When I began in SD I had a vocabulary of two words – good, bad. When my director asked how I felt – I would reply, it felt good or it felt bad!!! I had to learn a language for my inner life. When my stomach was in knots – what was it? - was it excitement or was it terror? All knew was my stomach in turmoil. My directors had to teach me the inner language, and how to interpret inner experiences – Brian, Sue, Margaret Carroll, Liz Teggalove, Chris Chaplain, Kathleen Spokes, Marie Thompson – men and women of great patience, spirit, and insight.

This chapter places SD in the discipline of Practical Theology, and the method of ‘doing’ this practical theology is through contemplation – waiting to see and understand the ways of God.

Here I want to pay tribute to what Brian has achieved. This book is his doctorate. Brian has successfully completed an academically tested and recognised piece of original research, based on experience. It is not easy for academics to recognise experience as a rigorous discipline – it’s too touchy feely! In the United States Sandra Schneiders fought for years to have Spirituality recognised in the academy. Brian and Sue know the hard work it took to get the Heart of Life courses accredited within the University of Divinity. It seems it is easier and more acceptable to think and talk about God, than to sit and wait – till “the first dawning.”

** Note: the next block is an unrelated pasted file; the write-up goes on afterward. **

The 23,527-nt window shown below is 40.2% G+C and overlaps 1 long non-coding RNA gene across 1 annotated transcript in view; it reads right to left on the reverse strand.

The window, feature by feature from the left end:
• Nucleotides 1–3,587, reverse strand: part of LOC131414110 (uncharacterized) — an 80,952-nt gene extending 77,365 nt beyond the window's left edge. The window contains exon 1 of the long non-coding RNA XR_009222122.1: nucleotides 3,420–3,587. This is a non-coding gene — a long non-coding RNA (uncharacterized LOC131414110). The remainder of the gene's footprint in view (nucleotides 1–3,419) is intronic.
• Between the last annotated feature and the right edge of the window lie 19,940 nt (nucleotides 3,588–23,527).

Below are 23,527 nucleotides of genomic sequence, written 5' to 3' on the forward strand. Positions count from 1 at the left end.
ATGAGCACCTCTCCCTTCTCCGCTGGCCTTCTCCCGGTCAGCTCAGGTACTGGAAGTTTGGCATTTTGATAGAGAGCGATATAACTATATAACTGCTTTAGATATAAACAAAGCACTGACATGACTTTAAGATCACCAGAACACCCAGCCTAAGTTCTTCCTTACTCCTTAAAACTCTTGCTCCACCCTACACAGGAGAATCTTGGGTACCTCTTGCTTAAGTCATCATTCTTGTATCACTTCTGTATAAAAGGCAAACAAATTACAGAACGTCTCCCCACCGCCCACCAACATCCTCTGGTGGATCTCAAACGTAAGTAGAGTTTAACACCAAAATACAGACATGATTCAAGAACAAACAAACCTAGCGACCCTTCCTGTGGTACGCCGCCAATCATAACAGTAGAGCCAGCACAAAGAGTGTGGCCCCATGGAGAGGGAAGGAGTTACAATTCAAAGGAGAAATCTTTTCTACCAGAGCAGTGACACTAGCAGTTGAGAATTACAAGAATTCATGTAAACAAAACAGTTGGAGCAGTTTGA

Brian draws upon the method of a famous scientist

I keep the subject constantly before me,

and wait till the first dawnings open slowly, by little and little

into full and clear light.

Truth is the offspring of silence and meditation.

These are the words of the scientist, Isaac Newton, describing his own critical method.

Chapters 4 through 7 are on   Discernment – how can we recognise what is of God, from what is not? How can we recognise, the “Ways of the Spirit, as Brian calls chapter 5? Not in theory, but in practice.

In the words of a modern song - how can we know that “God is in the house?”

Brian gives considerable attention to that foundational experience of God – known in the discipline, as consolation without prior cause – described best by Dag Hammarskjöld